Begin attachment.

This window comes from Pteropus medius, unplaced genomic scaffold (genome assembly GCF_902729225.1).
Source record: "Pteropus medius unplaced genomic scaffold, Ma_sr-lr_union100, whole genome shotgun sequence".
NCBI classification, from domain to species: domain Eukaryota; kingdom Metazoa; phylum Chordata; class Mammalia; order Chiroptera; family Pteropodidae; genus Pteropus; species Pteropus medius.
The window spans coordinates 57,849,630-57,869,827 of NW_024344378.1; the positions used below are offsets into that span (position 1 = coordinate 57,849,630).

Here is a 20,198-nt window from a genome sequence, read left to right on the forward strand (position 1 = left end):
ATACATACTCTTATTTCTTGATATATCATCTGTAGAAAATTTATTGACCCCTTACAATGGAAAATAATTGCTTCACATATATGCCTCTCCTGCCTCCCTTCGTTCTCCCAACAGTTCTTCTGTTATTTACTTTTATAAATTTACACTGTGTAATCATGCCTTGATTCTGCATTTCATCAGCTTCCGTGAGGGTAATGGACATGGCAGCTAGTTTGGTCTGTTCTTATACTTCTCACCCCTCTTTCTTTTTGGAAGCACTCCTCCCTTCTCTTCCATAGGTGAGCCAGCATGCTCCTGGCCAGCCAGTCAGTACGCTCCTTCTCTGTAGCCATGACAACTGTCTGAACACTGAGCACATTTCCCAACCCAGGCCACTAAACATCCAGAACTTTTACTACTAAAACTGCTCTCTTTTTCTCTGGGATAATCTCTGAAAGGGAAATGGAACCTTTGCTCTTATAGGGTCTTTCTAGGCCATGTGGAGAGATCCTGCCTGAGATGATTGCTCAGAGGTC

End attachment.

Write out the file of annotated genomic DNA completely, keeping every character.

This window comes from Pteropus medius, unplaced genomic scaffold (genome assembly GCF_902729225.1).
Source record: "Pteropus medius unplaced genomic scaffold, Ma_sr-lr_union100, whole genome shotgun sequence".
NCBI classification, from domain to species: domain Eukaryota; kingdom Metazoa; phylum Chordata; class Mammalia; order Chiroptera; family Pteropodidae; genus Pteropus; species Pteropus medius.
The window spans coordinates 57,849,630-57,869,827 of NW_024344378.1; the positions used below are offsets into that span (position 1 = coordinate 57,849,630).

Here is a 20,198-nt window from a genome sequence, read left to right on the forward strand (position 1 = left end):
ATACATACTCTTATTTCTTGATATATCATCTGTAGAAAATTTATTGACCCCTTACAATGGAAAATAATTGCTTCACATATATGCCTCTCCTGCCTCCCTTCGTTCTCCCAACAGTTCTTCTGTTATTTACTTTTATAAATTTACACTGTGTAATCATGCCTTGATTCTGCATTTCATCAGCTTCCGTGAGGGTAATGGACATGGCAGCTAGTTTGGTCTGTTCTTATACTTCTCACCCCTCTTTCTTTTTGGAAGCACTCCTCCCTTCTCTTCCATAGGTGAGCCAGCATGCTCCTGGCCAGCCAGTCAGTACGCTCCTTCTCTGTAGCCATGACAACTGTCTGAACACTGAGCACATTTCCCAACCCAGGCCACTAAACATCCAGAACTTTTACTACTAAAACTGCTCTCTTTTTCTCTGGGATAATCTCTGAAAGGGAAATGGAACCTTTGCTCTTATAGGGTCTTTCTAGGCCATGTGGAGAGATCCTGCCTGAGATGATTGCTCAGAGGTC